Egypt court rules parliament vote system unconstitutional


An Egyptian court has ruled that the voting system that elected the new parliament was unconstitutional, creating a fresh source of uncertainty as Egypt tries to set up a governing system a year after Hosni Mubarak was toppled.

Judge Magdy al-Agaty of the High Administrative Court said the elaborate system that apportioned seats among individuals and political parties violated the constitution. He referred parts of the election law to the Supreme Constitutional Court for a final judgment.

It was not immediately clear if the ruling could eventually lead to courts overturning the results of the elections, which were held over three stages from late November to January.

Egyptian politicians speculated that the ruling could hold up the functioning of parliament, which is supposed to name a council to draw up a new constitution.

Egypt has been ruled by the military since Mubarak stepped down. The new parliament is dominated by Islamist parties and also contains a sizable number of liberals. Its primary task is to pick a 100-member council to draw up a constitution to pave the way for presidential elections.

The parliamentary election, hailed as Egypt’s freest vote in decades, was held under an elaborate system under which a third of seats were allocated to individuals and two thirds to political parties.

Agaty said this ratio violated the constitution and half of seats should have been reserved for individuals. He also said parties should not have been permitted to field candidates for the seats reserved for individuals.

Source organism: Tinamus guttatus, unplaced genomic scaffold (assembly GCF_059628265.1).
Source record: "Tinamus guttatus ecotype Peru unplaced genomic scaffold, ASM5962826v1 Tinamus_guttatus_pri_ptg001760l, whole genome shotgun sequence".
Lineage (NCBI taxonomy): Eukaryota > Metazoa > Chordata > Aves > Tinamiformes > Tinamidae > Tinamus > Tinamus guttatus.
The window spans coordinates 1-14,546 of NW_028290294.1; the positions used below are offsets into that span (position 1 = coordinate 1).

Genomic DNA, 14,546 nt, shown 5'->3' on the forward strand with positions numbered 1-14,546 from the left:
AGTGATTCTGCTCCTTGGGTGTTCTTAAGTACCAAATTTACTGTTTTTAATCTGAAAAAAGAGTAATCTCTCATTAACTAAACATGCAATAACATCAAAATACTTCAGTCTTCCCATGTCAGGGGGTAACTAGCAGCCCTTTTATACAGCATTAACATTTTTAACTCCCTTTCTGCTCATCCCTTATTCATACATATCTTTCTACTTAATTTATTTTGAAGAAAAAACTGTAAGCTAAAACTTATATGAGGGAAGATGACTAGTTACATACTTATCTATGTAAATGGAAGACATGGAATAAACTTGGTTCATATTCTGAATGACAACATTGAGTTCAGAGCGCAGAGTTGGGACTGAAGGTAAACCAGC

“The court views that allowing political parties to run for independent seats violates the principles of constitutional equality and has doubtful constitutionality,” Agaty said in the ruling, which was handed down on Monday and released on Tuesday.

Confusion over the election law lasted until the eve of the vote, which took place over a staggered three-stages. Parties haggled to guarantee they could field candidates for the seats reserved for individuals in the 498-member assembly.

Lawyer Gamal Eid told Reuters the ruling reflected ambiguity in Egyptian law. The ruling council has suspended use of the text of the Mubarak-era constitution, but has also occasionally relied on its wording for decisions.

“The entire situation is a reflection of the complicated legal situation. You are in some ways following the old constitution and in others following an interim text,” he said.

“Anyone who tells you the legal situation is clear is lying. No one is doubting the fairness of the vote, but what is being raised now is the procedures which it followed,” he added.

Egyptian politicians and officials were weighing the impact of the ruling. Mohammed ElBaradei, former U.N. nuclear watchdog chief who has pulled out of the presidential race in objection to how the army council has managed the transition, wrote on twitter: “How can this parliament choose a committee for the constitution before hearing the ruling from the court?”

Under Mubarak, the Supreme Constitutional Court used similar arguments to rule election laws illegal in 1987 and 1990, forcing the dissolution of parliament, overhauls of the electoral system and early elections.

Eid said he expected the Supreme Constitutional Court to create a new constitutional principle that would effectively approve the voting process, in light of the circumstances of the election.

“There is no way to tell, but I expect the court to allow parliament to continue working and in the process set in stone a new constitutional principle,” he said.